Wednesday, October 04, 2017

Perennial Sow-thistle (Sonchus arvensis)

My favourite of the many dandelion-like Asteraceae species. (I do have several favourites, though.)  Of those native to the UK, this one has the biggest flowers.  It's also the tallest one that you're likely to meet on a regular basis, growing inland on wasteland, arable and road verges, as well as in coastal locations. (The rare Marsh Sow-thistle (Sonchus palustris), a specialist of tall waterside vegetation, can grow much taller).

It's common all through the back half of the year, flowering from late July onwards, but I value it even more as autumn draws on, and here it is still looking good in October.

A particularly immaculate flower that I noticed in N. France.

More commonly, the longer ray-florets round the edge give the flower a slightly shaggy appearance compared e.g. to dandelions.

Like other Sow-thistles, S. arvensis is edible (young leaves and roots are less bitter).  It has medicinal properties similar to dandelion. It can be an arable weed.

(Above..) Photo taken at 9 am, before the flowers are fully open.

Unlike many similar composites, this one has no red on its stems or leaves or buds. The interesting combination of olive-greeny bracts (clothed in yellowish glandular hairs) with bright yellow flowers is one of the plant's subtle attractions.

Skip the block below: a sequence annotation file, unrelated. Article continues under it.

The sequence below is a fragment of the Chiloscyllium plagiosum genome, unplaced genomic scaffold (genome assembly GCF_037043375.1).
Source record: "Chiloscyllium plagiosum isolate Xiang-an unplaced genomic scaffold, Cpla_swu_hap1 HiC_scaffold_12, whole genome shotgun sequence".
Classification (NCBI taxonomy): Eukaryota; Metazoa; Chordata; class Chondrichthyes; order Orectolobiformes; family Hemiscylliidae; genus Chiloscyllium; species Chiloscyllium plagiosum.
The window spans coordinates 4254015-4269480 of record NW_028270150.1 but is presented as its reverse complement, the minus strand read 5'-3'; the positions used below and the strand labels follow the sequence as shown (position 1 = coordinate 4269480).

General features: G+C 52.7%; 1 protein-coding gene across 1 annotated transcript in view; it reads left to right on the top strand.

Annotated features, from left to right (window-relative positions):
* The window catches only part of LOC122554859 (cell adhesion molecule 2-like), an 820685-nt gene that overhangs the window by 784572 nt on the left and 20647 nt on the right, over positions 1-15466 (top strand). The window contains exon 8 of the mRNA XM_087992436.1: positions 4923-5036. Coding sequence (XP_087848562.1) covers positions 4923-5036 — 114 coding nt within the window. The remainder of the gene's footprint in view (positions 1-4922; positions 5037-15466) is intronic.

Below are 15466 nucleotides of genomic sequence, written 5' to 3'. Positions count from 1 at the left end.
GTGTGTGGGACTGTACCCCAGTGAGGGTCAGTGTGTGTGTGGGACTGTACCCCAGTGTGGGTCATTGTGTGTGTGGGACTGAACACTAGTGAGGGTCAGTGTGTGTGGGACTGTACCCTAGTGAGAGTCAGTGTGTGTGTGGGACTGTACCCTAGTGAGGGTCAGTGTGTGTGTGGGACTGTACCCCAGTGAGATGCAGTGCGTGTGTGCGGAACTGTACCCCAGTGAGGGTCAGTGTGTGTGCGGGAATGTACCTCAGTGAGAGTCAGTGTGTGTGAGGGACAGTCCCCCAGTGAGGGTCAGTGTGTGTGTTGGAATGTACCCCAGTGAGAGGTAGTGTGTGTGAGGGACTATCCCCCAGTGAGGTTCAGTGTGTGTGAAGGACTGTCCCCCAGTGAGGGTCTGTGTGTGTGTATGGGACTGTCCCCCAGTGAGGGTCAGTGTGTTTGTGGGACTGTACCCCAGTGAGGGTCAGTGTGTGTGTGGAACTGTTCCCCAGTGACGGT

Sonchus arvensis. Battle, 2 July 2021.

The first flower of the year, surrounded by, well, I make it around thirty buds.

Sonchus arvensis. Battle, 2 July 2021.

... with a colony of very small beetles in residence.

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At 8:38 pm, Anonymous Mr M Bullock said...

This plant is rather different to other similar types for one reason that I have yet to see commented on. It has a truly lovely scent to its flowers. Delicate subtle and rich, one of the best I have ever come across in aromatic flowers.
Take the trouble to try it you will be blown away. It is also it seems excluded from a lot of wild flower identification books and it was this web site that nailed its name for me.
I live in Basildon Essex and it's common here on forgotten small areas of land that councils once maintained and anywhere it gets a chance.


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